Sengoku Basara : Samurai Heroes ne révolutionne à aucun moment la saga qui l'a vu naître. Proposant de nouveaux personnages, réussis ou au contraire complètement à côté de la plaque, ce nouvel opus reste toutefois dans la veine de ses prédécesseurs. Perclus de plusieurs défauts gênants, répétitif au possible, il offre cependant des moments de pure jouissance guerrière mus par des attaques encore plus démentielles que par le passé. A consommer seul ou à deux mais avant tout via de petites sessions de jeu afin de ne pas être trop rapidement repu.
Sengoku Basara: Samurai Heroes isn't a bad game. The problem is that there is so little depth in the gameplay that the experience can quickly grow old. The amount of content is nice, but it's highly unlikely anyone will ever see all of it. The game's desire to be as strange as possible does serve to dampen the feeling of sameness; not knowing what weird scenario the game is going to use next does provide some motivation to keep playing. However, once the desire to be immersed in the strangeness wears off, there's not much left to keep the player going. If the developers had spent more time creating diverse gameplay and a bit less making diverse oddities, Sengoku Basara would have been more enjoyable.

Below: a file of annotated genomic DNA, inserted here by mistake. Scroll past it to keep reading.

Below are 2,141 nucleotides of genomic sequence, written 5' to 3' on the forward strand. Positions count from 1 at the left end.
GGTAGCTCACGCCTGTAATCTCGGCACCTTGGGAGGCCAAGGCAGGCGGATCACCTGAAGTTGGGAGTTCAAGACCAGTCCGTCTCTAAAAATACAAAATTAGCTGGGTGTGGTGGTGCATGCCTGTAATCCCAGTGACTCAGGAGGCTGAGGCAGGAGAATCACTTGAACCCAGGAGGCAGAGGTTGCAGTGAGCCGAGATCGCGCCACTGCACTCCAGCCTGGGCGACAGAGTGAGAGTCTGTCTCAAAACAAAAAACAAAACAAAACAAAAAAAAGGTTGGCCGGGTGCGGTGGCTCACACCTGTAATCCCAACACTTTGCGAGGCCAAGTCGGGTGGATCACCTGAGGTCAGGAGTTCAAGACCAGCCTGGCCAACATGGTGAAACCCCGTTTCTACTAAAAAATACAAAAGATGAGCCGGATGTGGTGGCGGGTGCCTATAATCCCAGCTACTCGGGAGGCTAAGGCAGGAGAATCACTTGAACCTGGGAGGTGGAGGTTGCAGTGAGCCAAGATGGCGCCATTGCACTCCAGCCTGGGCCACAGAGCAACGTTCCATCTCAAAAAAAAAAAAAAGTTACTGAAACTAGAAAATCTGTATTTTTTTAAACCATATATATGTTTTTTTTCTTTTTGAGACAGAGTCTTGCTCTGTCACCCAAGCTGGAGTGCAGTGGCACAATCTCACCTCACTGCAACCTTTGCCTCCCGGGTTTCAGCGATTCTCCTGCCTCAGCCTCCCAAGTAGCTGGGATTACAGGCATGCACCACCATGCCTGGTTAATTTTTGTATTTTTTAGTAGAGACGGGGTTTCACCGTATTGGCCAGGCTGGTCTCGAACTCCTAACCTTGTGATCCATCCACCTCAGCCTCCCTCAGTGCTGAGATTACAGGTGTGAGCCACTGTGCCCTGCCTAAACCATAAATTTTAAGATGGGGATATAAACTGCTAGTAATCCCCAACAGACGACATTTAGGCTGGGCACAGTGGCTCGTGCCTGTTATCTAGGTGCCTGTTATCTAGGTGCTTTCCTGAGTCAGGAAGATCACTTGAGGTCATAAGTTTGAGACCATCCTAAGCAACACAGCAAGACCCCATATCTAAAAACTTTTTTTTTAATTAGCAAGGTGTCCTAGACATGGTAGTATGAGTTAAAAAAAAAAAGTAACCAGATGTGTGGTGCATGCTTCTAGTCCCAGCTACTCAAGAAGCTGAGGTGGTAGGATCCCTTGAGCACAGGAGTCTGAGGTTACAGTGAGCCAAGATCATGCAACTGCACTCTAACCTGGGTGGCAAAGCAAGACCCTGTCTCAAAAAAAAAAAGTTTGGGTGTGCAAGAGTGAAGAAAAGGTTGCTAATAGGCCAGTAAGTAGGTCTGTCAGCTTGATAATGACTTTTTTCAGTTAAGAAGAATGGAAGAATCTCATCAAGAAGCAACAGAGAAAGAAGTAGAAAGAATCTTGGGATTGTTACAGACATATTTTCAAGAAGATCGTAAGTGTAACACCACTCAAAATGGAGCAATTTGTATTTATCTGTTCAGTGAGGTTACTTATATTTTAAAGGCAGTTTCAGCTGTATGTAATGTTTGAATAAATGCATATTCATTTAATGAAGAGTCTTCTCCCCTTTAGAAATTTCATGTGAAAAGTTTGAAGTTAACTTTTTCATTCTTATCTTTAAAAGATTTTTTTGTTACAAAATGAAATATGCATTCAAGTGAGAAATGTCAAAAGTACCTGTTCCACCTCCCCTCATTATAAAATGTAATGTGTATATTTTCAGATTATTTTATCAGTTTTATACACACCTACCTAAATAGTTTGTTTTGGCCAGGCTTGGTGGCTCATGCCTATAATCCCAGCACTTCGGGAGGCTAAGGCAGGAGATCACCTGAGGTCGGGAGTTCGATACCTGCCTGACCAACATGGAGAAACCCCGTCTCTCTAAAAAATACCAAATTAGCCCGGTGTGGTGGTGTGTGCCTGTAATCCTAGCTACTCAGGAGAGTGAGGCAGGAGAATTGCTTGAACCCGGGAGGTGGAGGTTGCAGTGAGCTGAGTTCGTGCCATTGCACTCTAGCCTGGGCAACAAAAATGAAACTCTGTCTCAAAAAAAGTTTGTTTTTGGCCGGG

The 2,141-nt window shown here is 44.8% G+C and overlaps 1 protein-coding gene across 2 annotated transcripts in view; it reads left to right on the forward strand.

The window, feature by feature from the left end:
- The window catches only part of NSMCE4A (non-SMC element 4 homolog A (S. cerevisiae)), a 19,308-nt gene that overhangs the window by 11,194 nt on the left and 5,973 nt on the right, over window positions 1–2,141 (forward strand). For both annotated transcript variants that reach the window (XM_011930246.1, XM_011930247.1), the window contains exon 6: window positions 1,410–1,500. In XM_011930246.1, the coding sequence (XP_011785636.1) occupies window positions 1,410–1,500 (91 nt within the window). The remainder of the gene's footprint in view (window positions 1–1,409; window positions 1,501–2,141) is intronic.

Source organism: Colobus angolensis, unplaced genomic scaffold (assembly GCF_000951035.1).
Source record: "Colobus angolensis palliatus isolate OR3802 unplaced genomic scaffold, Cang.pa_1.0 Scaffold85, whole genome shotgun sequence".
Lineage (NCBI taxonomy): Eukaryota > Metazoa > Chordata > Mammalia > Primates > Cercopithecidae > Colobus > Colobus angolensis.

Certain aspects of the game are genuinely enjoyable, such as the mission structure and experimenting with the different weapons on offer. But for the same reasons why a fair amount of people find Dynasty Warriors to be a painful experience, the button mashing that makes up most of Samurai Heroes will become a chore to play.